Scottish businesses are literally throwing money down the drain
Scottish businesses are wasting thousands of pounds a year on unnecessary water costs by failing to identify and address leaks within the boundary of their property.
That’s according to figures from Anglian Water Business (AWB), which recently joined forces with Northumbrian Water Group (NWG) to become Wave.
They come as AWB announces savings of £1.56m for the public sector to date (since 1 March 2016), through its delivery of water billing and efficiency services. The firm claims this is equivalent to a water saving equal to 250 Olympic-sized swimming pools.
Since the 1 March 2016, AWB has operated the contract to provide water billing and efficiency services to Scotland’s public sector, including over 15,000 sites ranging from schools and colleges, to hospitals and council buildings.
This saving follows the company’s audit of ‘unexplained’ water usage for all of its customers across the whole of the UK, which amounts to 643,000m3 of water per year.
According to AWB, a leak of one cubic metre per hour could cost £70 each day or £25,715 over the course of a year. The retailer is urging companies of all sizes to address the hidden environmental menace of water leakage, reduce their operational costs and protect their assets from leakage-related damage by checking for leaks and taking steps to eradicate them.
Lucy Darch, CEO of Wave, said: “We are delighted with the savings we have made for Scotland’s public sector to date, especially at a time of constrained budgets and we look forward to continue working with it to drive down costs even further.
“Water leaks often go undetected for months, as they are invisible above ground, but the costs can be considerable. At a time when many companies are working hard to reduce their overheads and maximise profitability, these are unnecessary costs that need to be addressed.”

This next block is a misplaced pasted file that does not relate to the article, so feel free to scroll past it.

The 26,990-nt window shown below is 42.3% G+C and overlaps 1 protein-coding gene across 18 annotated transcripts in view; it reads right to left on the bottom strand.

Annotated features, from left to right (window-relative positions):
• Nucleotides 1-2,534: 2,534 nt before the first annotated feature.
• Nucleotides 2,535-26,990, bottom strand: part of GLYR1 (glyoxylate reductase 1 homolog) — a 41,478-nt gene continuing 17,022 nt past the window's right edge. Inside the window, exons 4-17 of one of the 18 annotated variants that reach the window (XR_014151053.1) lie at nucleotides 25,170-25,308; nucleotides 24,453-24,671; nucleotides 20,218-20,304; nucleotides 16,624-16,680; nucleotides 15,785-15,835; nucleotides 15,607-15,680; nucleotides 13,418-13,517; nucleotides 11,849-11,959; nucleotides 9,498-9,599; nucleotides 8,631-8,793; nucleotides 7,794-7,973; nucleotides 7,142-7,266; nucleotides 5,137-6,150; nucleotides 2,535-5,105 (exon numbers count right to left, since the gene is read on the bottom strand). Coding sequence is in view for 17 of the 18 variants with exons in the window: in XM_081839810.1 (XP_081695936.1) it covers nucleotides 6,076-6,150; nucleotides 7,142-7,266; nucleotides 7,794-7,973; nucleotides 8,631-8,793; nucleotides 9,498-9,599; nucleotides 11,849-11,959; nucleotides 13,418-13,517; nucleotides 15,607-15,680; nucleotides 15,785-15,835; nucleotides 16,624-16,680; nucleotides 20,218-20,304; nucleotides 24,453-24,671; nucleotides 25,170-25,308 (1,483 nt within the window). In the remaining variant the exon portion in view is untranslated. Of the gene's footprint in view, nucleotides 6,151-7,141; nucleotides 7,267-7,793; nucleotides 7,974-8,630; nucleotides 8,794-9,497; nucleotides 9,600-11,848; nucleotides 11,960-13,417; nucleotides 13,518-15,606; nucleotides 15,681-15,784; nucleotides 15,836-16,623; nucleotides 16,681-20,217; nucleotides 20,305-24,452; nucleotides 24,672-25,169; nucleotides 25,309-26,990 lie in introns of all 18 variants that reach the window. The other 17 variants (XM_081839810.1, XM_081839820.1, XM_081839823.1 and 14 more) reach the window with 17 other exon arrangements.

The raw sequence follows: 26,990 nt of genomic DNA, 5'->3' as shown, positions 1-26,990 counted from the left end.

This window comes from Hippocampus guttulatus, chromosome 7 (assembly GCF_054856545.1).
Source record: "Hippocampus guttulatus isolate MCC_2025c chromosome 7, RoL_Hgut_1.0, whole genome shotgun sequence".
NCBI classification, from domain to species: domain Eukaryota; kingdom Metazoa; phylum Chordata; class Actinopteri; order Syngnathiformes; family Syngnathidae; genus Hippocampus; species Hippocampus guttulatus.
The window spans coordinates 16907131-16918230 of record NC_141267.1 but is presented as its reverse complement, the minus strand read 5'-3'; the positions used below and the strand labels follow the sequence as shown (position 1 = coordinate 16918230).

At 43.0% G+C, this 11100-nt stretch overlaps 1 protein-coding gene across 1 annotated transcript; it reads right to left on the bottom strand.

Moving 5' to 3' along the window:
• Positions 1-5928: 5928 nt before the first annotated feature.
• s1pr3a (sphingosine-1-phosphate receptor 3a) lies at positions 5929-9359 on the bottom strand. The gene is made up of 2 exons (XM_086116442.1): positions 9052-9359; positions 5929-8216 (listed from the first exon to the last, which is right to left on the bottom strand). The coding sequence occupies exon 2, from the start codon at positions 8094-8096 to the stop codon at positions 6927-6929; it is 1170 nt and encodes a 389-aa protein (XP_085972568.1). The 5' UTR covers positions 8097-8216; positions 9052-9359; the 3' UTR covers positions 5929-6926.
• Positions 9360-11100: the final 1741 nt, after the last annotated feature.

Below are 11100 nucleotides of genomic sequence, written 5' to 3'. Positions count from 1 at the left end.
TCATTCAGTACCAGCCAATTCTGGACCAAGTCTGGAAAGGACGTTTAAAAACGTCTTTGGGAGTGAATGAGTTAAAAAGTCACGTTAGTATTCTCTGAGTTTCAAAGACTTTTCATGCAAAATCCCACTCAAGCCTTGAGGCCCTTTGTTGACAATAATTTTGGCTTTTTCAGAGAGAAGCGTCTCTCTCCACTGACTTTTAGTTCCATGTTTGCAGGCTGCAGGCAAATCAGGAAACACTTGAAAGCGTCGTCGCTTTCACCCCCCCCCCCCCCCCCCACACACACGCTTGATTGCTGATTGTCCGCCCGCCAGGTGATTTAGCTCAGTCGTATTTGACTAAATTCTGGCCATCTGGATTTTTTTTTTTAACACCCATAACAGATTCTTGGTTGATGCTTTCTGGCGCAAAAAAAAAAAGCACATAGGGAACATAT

While water companies are responsible for the public supply network, businesses are responsible for resolving any leaks within the boundaries of their own properties. The cost of overlooking leaks or failing to address them can be considerable, not only in terms of escalating water bills but also in terms of collateral damage to both business premises and operational efficiency.
Darch added: “Not only does a leak on the system increase consumption and therefore bills, it can also reduce water pressure, which can impact on productivity and health and safety for a diverse range of sectors, including farming, manufacturing and processing. It can also lead to flooding or damage to buildings, so postponing repairs to a leaking pipe can create considerable additional costs in repairs, maintenance and business interruption too.
“And, for businesses that treat and pump water on site, loss of water pressure can also result in increased energy consumption, leading to even greater financial and environmental costs.”
AWB says the good news is that companies do seem to understand the importance of identifying and repairing leaks. In a recent survey by Wave, 49 per cent of respondents named leaks as the biggest threat to water efficiency within their business, with 38 per cent also naming company culture and a lack of awareness about the need to value water as a threat.
Six per cent of respondents pinpointed a ‘lack of advice’ from their water retailer as a contributory factor in water inefficiency, and this is an area that Wave is keen to address.
Darch said: “Our aim is to support environmental best practice and help our customers achieve sustainable cost savings by providing services that enable then to identify leaks quickly and tackle them cost effectively.”